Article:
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Beveridge & Diamond’s 100 lawyers in seven U.S. offices focus on environmental and natural resource law, litigation and dispute resolution. We help clients around the world resolve critical environmental and sustainability issues relating to their products, facilities, and operations. 

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Showing 4 posts in Takings Law.

The Supreme Court Makes a Mess of Takings Law

On June 23, the Supreme Court finally addressed directly the frequently posed question: When considering the claimed taking of a property interest by government regulation, what is the affected property to be considered? All of one’s land?  Or the regulated parcel?  In short, what is the proper denominator?  By a 5-3 vote in Murr v. Wisconsin, Justice Kennedy wrote an opinion that will insure a generation of litigation in the lower courts on precisely the same question. Read More ›

Supreme Court Puts Its “Takings Law” Foot Down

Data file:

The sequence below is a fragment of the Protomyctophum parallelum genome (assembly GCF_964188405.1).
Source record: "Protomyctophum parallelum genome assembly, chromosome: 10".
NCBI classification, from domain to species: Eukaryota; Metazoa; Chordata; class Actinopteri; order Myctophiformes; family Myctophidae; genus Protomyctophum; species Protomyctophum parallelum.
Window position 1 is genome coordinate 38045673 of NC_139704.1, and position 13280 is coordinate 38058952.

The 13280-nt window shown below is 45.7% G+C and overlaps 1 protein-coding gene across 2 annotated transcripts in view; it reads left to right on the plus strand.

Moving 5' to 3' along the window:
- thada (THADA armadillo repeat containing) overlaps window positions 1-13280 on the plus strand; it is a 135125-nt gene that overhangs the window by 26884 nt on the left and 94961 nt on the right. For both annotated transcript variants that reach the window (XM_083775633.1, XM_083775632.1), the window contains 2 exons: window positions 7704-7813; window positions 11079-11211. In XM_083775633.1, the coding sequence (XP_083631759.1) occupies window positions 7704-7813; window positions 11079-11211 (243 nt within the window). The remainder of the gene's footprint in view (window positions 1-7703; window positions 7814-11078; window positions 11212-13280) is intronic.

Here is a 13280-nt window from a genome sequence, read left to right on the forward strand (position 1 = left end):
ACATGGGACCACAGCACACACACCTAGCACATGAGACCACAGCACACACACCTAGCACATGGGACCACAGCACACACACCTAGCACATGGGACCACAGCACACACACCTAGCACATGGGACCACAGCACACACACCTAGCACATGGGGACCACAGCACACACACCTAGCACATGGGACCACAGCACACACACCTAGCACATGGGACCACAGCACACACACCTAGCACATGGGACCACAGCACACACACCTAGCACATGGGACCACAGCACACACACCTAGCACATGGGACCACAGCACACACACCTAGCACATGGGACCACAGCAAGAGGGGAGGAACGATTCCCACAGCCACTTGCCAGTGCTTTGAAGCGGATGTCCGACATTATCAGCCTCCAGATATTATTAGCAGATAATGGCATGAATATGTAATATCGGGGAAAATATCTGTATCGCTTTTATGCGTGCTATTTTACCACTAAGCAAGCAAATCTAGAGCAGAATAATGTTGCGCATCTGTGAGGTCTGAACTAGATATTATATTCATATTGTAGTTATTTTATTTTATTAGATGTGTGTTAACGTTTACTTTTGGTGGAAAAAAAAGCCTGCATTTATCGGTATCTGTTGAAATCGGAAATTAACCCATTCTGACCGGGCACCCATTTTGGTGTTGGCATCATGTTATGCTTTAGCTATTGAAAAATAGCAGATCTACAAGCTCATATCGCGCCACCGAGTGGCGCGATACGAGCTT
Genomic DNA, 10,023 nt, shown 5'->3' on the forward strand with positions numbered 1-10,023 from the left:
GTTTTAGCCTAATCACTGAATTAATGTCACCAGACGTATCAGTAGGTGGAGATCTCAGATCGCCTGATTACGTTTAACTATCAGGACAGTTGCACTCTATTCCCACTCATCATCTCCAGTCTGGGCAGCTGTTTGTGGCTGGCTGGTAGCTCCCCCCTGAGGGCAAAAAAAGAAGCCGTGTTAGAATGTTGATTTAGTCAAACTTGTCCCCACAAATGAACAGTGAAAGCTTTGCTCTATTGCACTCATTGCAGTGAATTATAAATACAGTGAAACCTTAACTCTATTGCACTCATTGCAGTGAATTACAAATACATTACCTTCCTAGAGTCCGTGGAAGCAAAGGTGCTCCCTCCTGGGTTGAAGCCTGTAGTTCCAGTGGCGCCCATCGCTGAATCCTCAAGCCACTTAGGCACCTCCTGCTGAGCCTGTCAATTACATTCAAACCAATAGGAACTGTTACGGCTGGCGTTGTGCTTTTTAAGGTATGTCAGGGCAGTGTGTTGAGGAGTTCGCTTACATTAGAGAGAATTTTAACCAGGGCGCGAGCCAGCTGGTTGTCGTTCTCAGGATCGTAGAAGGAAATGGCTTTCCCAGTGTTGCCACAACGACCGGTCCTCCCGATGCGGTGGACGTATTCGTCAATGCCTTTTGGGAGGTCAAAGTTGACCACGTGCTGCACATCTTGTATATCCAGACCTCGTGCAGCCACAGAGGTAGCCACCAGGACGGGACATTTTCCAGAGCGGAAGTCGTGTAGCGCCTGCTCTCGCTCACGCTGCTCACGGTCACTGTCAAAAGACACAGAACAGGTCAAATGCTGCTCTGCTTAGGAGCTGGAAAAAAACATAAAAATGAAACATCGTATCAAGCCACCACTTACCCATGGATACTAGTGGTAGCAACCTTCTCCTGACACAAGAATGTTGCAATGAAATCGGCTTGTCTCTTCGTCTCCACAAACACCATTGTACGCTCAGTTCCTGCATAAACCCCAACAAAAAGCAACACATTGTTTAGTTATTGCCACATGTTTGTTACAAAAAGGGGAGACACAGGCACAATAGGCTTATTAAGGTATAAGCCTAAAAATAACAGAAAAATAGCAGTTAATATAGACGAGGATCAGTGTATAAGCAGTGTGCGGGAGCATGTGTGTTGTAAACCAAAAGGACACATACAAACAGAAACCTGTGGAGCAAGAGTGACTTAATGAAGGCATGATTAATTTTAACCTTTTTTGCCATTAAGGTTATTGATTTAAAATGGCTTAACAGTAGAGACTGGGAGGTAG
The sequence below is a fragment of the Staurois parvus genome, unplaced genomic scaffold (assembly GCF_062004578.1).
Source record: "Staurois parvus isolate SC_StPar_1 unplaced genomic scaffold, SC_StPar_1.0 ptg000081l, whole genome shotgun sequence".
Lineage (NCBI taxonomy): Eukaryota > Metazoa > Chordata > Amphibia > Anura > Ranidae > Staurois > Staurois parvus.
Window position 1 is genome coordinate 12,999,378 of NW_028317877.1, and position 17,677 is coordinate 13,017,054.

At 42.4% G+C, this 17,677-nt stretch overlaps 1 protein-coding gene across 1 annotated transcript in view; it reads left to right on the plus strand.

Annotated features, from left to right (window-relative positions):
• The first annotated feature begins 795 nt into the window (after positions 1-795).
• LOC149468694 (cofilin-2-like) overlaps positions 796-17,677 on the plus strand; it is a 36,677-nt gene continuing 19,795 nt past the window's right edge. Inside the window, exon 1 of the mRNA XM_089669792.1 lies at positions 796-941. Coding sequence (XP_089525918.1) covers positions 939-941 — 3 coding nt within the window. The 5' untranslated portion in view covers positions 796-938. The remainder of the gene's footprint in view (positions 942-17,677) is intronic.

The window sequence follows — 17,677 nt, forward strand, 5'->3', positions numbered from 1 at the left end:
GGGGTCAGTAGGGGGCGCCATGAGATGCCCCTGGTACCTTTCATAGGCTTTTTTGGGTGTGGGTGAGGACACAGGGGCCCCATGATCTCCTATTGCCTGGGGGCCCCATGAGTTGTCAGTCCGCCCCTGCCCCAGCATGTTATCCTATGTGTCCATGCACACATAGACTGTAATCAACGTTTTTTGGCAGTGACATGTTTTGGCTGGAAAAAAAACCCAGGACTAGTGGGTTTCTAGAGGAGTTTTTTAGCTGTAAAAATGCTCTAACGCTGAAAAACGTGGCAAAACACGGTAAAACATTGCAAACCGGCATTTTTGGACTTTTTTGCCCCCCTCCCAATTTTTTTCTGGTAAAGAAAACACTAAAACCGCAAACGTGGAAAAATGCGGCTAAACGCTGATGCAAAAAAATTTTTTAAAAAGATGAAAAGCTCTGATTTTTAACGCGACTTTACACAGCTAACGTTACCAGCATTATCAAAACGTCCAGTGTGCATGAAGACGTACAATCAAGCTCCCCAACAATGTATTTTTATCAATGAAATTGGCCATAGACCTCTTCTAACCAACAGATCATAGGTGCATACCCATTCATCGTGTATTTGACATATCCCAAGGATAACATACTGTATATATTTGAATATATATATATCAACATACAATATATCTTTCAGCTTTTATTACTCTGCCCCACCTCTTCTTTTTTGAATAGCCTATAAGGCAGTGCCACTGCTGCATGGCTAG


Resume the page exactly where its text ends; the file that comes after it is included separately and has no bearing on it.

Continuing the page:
Back on March 6, this correspondent reported on the twin takings cases of Horne v. Department of Agriculture about the raisin-growing couple Marvin and Laura Horne of California and their struggles against the U.S. government. Read More ›

California Raisins Ripening (Again) in the Supreme Court’s Sun

Takings law is complicated enough but leave it to the frequently reversed U.S. Court of Appeals for the 9th Circuit to twist it out of shape so much as to dare the Supreme Court to reverse it not just once but twice in the same case.  Guess what?  The Supreme Court recently announced it’s happy to oblige by picking up the 9th Circuit’s dare in a lawsuit pitting the U.S. Agriculture Department against a couple raising raisins. Read More ›

Supreme Court Backs Landowner in Major Takings Case

The Supreme Court yesterday expanded private property rights in a major takings case that arose from the Florida state courts. The Court held in Koontz v. St. Johns River Water Management District that not only does the Constitution’s Takings Clause apply to situations where a project is approved with “extortionate” conditions but it also applies where a project is denied because the owner refuses to accede to coercive property demands of the government. Read More ›